Cacibupteryx caribensis was discovered in 160 million year old rocks of the Jagua Formation in western Cuba. It was named and described in 2004 by Zulma Gasparini, Marta Fernández, and Marcelo de la Fuente, and is based on a single partial skeleton. The name Cacibupteryx is derived from “Cacibu” the Taino lord of the sky and “pteryx,” the Ancient Greek word for wing. The species name honors the Caribbean Sea.
The specimen consists of a partial skull missing the mandible, and parts of the left wing. The skull and wing bones are preserved in three dimensions, a rarity in Jurassic pterosaurs. The skull is missing the tip of the snout and its teeth, but is otherwise complete. As preserved, it measures just over 15 cm (6 inches), but would have been about 20-22 cm (8-10 inches) long when complete. It's roughly triangular in profile and when seen from above has a low ridge on the skull roof from the nostrils to the eyes. There are six tooth sockets found on each side of the upper jaws, but the missing portion probably held an additional three or four teeth on each side. The sockets show that the teeth are widely spaced and separated by a concave margin. The teeth were circular in cross section, and the roots show that they were stout and directed slightly forward and outward.
The wing bones are fragmentary, and the largest is a partial radius measuring about 11 cm (4.5 inches). Anatomical details of the wing bones allowed Gasparini and colleagues to differentiate Cacibupteryx from the contemporaneous Nesodactylus. Comparison to similar pterosaurs shows that its wingspan was about 200 cm (6.5 feet), although without a complete specimen, this remains an estimate.
Gasparini and colleagues determined that Cacibupteryx was a member of the Rhamphorhynchidae, a widespread family of marine fishing pterosaurs known exclusively from Jurassic rocks. All rhamphorhynchids have long, forward pointing teeth and fished while flying, using the teeth to grasp slippery prey.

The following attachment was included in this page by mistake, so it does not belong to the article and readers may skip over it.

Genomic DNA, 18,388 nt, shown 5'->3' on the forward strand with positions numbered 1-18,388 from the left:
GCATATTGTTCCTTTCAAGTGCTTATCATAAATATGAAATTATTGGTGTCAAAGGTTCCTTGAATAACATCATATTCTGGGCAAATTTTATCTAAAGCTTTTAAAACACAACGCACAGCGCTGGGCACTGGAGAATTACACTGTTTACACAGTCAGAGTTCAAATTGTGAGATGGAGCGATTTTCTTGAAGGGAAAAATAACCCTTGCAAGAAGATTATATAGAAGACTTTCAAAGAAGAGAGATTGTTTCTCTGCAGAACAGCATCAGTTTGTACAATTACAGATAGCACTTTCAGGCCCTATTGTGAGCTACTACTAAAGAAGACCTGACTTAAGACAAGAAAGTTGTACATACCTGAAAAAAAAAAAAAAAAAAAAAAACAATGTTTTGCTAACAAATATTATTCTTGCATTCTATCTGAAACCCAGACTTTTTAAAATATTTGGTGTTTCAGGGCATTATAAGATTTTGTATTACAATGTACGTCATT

Rhamphorhynchids, like many early pterosaurs, all had long, stiff tails with vertical tail veins which they used to balance and stability while flying. Paleontologist Mark Witton regarded Cacibupteryx as a scaphognathine, a subfamily of rhamphorhynchids with widely spaced teeth and skulls that look superficially like upturned motorboats. Phylogenetic analyses done by others, notably Brian Andres and colleagues, have found that Cacibupteryx was most closely related to Rhamphorhynchus itself and Nesodactylus.
At the time Cacibupteryx lived, it patrolled the southwestern shores of the newly formed Gulf of Mexico, the result of North America and other northern continents breaking away from Pangea. The Gulf was near the equator and had a tropical climate. In addition to pterosaurs, the rocks of the Jagua Formation entomb ichthyosaurs, plesiosaurs, and large numbers of fish. The Caribbean is geologically complex, and large parts of Cuba, the Greater Antilles, and Central America actually began as islands in the Pacific that shifted to their current locations by moving into the gap between North and South America as both continents moved westward.